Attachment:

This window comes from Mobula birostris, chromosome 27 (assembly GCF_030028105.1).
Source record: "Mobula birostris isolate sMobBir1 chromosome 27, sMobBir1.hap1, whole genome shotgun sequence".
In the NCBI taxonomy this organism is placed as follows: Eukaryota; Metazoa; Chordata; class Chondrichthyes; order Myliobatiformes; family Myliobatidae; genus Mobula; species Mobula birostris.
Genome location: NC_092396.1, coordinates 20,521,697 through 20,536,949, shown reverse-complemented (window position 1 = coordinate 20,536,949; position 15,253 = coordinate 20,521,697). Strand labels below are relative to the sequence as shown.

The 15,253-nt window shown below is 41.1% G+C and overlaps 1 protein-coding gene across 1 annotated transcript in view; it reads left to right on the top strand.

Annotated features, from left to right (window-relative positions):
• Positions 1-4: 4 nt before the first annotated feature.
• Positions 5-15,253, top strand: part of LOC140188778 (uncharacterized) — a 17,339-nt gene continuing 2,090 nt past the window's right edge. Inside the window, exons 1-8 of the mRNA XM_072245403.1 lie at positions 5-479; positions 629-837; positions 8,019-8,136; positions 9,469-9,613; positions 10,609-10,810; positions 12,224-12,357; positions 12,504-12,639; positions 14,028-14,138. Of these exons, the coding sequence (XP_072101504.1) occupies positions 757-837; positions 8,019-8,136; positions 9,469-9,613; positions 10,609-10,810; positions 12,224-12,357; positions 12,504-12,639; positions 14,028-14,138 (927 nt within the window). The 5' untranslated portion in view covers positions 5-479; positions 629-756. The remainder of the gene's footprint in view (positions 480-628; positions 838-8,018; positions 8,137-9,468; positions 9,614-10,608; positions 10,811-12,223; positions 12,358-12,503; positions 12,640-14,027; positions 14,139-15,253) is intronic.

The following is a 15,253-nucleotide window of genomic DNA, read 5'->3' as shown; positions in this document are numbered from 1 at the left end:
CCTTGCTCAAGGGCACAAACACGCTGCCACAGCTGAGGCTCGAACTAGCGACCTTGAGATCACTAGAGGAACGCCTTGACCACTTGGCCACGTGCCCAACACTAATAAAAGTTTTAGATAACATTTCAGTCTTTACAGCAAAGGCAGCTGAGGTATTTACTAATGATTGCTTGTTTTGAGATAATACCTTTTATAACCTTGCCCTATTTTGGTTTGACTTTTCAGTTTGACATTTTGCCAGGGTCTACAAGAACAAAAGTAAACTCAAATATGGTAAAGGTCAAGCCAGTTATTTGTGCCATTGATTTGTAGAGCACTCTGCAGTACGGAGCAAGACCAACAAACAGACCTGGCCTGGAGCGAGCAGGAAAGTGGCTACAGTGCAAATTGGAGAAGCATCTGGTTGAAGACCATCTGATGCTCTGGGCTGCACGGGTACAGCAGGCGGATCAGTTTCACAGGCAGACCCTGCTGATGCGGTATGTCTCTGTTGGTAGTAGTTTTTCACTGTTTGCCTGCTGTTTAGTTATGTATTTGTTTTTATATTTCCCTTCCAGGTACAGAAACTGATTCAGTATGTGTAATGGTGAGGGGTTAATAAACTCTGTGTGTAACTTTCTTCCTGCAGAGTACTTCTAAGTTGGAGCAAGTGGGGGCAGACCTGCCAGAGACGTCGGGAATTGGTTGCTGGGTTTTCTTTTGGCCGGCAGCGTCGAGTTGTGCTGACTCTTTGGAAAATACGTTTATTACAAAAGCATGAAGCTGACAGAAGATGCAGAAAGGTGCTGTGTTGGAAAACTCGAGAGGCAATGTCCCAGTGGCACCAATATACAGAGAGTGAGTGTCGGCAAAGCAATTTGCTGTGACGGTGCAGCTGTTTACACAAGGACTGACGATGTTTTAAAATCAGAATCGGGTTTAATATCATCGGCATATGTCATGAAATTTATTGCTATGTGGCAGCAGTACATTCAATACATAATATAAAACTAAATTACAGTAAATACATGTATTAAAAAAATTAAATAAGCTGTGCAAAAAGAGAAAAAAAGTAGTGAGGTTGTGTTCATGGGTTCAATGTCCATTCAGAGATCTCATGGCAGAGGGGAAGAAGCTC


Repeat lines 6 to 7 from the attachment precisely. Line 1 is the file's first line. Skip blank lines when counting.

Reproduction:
Annotated features, from left to right (window-relative positions):
• Positions 1-4: 4 nt before the first annotated feature.